Why Ocean is salty?

If you’ve ever swum in the ocean, you’ve probably tasted a mouthful of seawater. It’s pretty salty. In fact, it’s 220 times more salty than freshwater. Th t’s a lot of salt! And scientists have wondered for a long time why the oceans contain so much salt. After all, freshwater pours into the oceans from rivers all over the world 365 days each year, and millions of gallons of water fall on the oceans as rain all the time. But that’s actually part of the reason why the sea got so salty in the first place, and stays salty now.
All the water that hits the earth, either in the form of rain hitting the ground or running over river beds, causes erosion, which brings lots of minerals into the oceans, including salt. When the sun’s heat causes seawater to evaporate, the salt and minerals in the oceans are left behind.
Another reason that the oceans contain a lot of salt is because of the way the earth is always changing. When oceanographers discovered superhot deep-sea vents, they learned that ocean water cycles through the earth’s crust. Th e water flows through cracks in the sea floor until it hits very, very hot rock. Th e water gets superheated and dissolves minerals from the rock, then shoots back up to the surface of the seafloor through thermal vents. Th e minerals that dissolve into the water contain lots of salt.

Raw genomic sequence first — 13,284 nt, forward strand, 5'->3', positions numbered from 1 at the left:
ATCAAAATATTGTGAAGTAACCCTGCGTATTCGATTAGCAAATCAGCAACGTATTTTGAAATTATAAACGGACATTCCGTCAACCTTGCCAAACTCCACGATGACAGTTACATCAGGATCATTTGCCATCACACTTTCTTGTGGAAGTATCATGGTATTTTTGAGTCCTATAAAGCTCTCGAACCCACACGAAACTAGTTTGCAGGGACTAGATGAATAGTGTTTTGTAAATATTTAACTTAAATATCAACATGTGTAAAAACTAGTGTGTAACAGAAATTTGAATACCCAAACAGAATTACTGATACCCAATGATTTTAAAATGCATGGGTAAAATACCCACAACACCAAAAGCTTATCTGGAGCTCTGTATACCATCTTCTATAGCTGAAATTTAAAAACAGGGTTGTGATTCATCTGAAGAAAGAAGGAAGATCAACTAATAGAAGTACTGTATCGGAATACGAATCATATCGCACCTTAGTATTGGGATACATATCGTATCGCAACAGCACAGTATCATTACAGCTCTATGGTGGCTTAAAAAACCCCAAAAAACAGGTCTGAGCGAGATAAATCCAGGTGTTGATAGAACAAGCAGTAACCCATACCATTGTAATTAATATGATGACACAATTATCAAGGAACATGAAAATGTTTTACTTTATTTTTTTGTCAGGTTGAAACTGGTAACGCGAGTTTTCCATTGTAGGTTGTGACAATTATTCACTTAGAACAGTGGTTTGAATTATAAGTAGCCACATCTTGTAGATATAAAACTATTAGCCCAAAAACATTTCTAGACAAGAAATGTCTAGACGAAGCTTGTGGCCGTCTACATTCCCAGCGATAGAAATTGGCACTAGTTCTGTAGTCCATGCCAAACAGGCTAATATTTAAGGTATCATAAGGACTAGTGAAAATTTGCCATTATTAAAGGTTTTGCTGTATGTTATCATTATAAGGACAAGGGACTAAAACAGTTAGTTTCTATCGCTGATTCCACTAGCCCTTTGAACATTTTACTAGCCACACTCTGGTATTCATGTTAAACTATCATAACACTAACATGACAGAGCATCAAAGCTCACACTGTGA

So the combination of new salt being brought into the oceans and water being removed through evaporation means that the salt stays behind even when water leaves. In fact, over time—long, long periods of time—the oceans have become saltier.
Of the five ocean basins, the Atlantic Ocean is the saltiest. On average, there is a distinct decrease of salinity near the equator and at both poles, although for different reasons. Near the equator, the tropics receive the most rain on a consistent basis.

You’d be surprised at how sensitive you are to salt—and just how much salt the ocean has. Fill three cups with water from your faucet. Leave one alone. Add a pinch of salt to the second one. Add a teaspoon of salt to the third one. Taste the first cup: this is freshwater, and even though there are dissolved salts and minerals in the water, there is too little for you to taste. Try the second cup: you may or may not be able to taste the salt in this, depending on your taste buds and how much you think of as a “pinch” of salt. This is called brackish water and is similar to the salt content of water in places where freshwater rivers flow into oceans. Now taste the third glass: it will taste really salty. This is about the same salt content as a glass of sea water.